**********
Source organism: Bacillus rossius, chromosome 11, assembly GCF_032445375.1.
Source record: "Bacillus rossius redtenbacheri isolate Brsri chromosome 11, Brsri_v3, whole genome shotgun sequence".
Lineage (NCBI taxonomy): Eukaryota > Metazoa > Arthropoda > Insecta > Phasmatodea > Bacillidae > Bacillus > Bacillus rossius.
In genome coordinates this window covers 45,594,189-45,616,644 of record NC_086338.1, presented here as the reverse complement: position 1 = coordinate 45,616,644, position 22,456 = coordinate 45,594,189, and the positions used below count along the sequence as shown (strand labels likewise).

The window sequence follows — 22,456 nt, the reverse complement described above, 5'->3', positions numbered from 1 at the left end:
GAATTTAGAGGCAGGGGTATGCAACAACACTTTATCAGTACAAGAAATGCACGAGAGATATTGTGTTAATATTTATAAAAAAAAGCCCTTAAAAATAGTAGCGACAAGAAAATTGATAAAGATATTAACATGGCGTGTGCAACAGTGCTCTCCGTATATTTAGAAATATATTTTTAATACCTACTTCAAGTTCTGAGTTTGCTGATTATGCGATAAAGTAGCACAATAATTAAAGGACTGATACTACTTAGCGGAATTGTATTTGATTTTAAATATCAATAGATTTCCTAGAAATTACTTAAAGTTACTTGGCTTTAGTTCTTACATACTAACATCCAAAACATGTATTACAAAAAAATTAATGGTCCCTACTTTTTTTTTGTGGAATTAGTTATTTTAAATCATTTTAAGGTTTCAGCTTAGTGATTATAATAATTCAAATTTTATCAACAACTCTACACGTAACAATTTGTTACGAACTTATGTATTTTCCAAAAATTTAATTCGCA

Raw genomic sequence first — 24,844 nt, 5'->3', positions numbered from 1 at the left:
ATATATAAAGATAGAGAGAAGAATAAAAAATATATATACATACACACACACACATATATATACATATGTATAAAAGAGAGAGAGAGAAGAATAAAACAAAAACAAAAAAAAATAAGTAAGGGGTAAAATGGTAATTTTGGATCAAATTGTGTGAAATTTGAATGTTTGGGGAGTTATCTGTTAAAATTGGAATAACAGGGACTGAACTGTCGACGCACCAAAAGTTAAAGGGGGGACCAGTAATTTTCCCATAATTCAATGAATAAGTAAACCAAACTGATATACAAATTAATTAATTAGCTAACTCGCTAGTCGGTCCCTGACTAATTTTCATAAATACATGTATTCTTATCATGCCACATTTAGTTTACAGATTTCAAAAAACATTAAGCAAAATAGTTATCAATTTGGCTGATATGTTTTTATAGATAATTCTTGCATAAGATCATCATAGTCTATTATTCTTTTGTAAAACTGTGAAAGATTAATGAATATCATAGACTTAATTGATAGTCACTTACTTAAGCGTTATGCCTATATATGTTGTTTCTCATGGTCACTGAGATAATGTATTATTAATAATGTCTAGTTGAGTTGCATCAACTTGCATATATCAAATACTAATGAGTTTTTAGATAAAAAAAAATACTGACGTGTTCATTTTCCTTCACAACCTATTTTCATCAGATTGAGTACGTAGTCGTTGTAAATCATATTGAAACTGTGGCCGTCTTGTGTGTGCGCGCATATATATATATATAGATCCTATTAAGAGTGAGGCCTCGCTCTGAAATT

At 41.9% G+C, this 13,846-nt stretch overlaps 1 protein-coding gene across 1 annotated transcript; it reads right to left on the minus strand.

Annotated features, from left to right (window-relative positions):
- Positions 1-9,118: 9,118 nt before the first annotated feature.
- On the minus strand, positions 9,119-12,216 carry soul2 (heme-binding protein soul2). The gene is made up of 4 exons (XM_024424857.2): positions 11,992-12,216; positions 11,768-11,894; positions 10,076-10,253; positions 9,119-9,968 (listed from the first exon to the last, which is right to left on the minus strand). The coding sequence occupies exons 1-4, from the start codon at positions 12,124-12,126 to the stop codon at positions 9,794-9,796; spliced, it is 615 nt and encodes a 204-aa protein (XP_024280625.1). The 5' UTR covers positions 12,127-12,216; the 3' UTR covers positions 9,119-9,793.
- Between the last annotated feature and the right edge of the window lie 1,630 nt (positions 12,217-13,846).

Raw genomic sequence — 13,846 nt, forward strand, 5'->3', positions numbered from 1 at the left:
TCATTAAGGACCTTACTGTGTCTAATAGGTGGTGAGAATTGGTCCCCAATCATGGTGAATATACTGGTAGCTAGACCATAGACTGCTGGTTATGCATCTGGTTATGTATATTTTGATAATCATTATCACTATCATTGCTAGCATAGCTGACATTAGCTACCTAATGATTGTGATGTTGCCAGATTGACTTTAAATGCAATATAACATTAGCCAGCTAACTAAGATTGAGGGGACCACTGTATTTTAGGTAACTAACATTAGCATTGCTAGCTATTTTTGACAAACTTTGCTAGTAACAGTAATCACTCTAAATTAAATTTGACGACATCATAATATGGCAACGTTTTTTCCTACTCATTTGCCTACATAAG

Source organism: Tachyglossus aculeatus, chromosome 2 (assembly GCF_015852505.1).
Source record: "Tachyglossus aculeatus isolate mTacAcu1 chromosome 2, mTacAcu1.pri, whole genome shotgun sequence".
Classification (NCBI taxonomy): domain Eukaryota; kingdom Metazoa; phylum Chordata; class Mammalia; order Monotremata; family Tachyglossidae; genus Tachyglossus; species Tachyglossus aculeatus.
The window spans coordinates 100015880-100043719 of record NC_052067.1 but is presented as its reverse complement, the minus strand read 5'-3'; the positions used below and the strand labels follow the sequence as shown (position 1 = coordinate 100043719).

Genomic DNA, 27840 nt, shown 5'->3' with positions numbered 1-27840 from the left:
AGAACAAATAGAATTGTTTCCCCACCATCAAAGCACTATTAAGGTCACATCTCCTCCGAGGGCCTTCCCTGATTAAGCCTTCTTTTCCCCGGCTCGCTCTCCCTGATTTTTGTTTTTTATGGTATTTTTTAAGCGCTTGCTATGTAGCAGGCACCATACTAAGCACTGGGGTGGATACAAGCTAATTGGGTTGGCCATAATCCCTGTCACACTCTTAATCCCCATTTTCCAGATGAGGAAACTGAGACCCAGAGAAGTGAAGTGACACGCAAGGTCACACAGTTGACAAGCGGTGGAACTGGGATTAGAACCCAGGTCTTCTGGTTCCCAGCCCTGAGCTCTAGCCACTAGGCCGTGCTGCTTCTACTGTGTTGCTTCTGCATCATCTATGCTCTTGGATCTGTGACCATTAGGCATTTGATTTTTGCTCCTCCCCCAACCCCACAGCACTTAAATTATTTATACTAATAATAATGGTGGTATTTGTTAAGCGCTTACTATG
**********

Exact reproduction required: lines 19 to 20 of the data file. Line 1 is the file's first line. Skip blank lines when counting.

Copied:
The window spans coordinates 100015880-100043719 of record NC_052067.1 but is presented as its reverse complement, the minus strand read 5'-3'; the positions used below and the strand labels follow the sequence as shown (position 1 = coordinate 100043719).

Genomic DNA, 27840 nt, shown 5'->3' with positions numbered 1-27840 from the left: